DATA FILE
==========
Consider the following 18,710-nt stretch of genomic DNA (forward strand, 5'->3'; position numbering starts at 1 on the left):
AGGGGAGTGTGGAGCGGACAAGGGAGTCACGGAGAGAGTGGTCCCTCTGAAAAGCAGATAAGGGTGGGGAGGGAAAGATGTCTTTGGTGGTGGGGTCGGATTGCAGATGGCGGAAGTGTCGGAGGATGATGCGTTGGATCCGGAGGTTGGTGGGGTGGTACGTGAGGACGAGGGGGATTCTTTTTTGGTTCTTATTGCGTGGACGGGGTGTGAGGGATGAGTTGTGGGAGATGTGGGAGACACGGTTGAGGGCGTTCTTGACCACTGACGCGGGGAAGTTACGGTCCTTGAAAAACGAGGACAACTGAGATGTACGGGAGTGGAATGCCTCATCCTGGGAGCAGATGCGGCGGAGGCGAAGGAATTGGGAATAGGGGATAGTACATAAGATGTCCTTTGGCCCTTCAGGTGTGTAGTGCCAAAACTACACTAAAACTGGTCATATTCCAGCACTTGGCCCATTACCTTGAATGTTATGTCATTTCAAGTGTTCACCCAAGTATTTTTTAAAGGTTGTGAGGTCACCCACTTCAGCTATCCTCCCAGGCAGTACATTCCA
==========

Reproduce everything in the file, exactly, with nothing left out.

Consider the following 18,710-nt stretch of genomic DNA (forward strand, 5'->3'; position numbering starts at 1 on the left):
AGGGGAGTGTGGAGCGGACAAGGGAGTCACGGAGAGAGTGGTCCCTCTGAAAAGCAGATAAGGGTGGGGAGGGAAAGATGTCTTTGGTGGTGGGGTCGGATTGCAGATGGCGGAAGTGTCGGAGGATGATGCGTTGGATCCGGAGGTTGGTGGGGTGGTACGTGAGGACGAGGGGGATTCTTTTTTGGTTCTTATTGCGTGGACGGGGTGTGAGGGATGAGTTGTGGGAGATGTGGGAGACACGGTTGAGGGCGTTCTTGACCACTGACGCGGGGAAGTTACGGTCCTTGAAAAACGAGGACAACTGAGATGTACGGGAGTGGAATGCCTCATCCTGGGAGCAGATGCGGCGGAGGCGAAGGAATTGGGAATAGGGGATAGTACATAAGATGTCCTTTGGCCCTTCAGGTGTGTAGTGCCAAAACTACACTAAAACTGGTCATATTCCAGCACTTGGCCCATTACCTTGAATGTTATGTCATTTCAAGTGTTCACCCAAGTATTTTTTAAAGGTTGTGAGGTCACCCACTTCAGCTATCCTCCCAGGCAGTACATTCCA